FOSTER: It's a strange thing. I think everyone here is so caught up in the situation, the personal story, they haven't thought too much about the international politics. They just see the Iranians as a nation who have taken captive their loved son, if you'd like. But a lot of the newspaper commentary here is suggesting, as you suggested that perhaps it hasn't been brilliantly handled. And perhaps we were looking too much behind the scene negotiations about prison swaps, prisoner swaps and that sort of thing when really all the Iranians were doing were trying to win a PR battle and actually they did it brilliantly. This is a suggestion that Robin Oakley was coming up with from Downing Street as well. It's interesting -- it will be interesting to see how that plays out, Tony Blair saying in his statement of course that people aren't going to fall for this type of theater.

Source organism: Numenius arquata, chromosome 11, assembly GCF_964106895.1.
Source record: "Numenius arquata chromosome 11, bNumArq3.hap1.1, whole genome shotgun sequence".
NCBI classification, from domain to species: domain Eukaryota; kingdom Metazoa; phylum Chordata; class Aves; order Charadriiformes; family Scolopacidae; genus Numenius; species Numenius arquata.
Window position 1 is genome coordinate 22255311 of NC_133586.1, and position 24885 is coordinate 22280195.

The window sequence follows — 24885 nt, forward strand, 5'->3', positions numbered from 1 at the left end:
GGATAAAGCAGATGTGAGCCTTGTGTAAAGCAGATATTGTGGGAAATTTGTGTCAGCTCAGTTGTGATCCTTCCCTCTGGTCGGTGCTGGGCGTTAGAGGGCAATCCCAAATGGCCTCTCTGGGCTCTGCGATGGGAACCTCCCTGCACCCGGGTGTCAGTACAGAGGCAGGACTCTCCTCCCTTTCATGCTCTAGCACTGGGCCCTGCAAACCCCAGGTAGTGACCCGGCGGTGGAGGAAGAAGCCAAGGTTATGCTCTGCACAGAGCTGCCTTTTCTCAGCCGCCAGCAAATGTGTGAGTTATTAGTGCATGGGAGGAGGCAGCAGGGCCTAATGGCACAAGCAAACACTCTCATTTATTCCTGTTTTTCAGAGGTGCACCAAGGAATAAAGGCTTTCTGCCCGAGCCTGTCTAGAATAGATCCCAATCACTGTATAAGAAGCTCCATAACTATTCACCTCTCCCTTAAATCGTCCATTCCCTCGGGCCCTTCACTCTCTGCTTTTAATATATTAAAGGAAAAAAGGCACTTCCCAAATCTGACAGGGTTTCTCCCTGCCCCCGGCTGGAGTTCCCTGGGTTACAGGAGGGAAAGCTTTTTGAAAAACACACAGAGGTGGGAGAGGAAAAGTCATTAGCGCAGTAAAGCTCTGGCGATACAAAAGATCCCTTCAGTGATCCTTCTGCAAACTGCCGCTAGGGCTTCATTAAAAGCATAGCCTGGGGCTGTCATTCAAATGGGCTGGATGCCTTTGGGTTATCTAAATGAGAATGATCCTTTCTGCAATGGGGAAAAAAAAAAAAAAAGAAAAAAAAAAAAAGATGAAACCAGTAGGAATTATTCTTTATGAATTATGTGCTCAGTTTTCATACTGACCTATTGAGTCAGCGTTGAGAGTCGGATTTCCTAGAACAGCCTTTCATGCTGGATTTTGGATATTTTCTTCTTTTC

O'BRIEN: Max Foster who is in Hale, England where there will soon be a renewed party. The party's already begun in many respects. Thank you for your time Max. Kyra.

PHILLIPS: And we're going to keep monitoring the breaking news in Britain, the arrival of the 15 sailors and Marines safe and sound after 13 days inside of Iran.

Also ahead, we're going to take a closer look at the behind the scenes diplomacy that led to them getting out of Iran.

And we're also going to live in the holy land. All week, we have been visiting different sacred sites looking for the truth about Jesus, today the garden tomb. Why so many believe it's the place where Jesus was buried. You are watching AMERICAN MORNING. The most news in the morning is on CNN.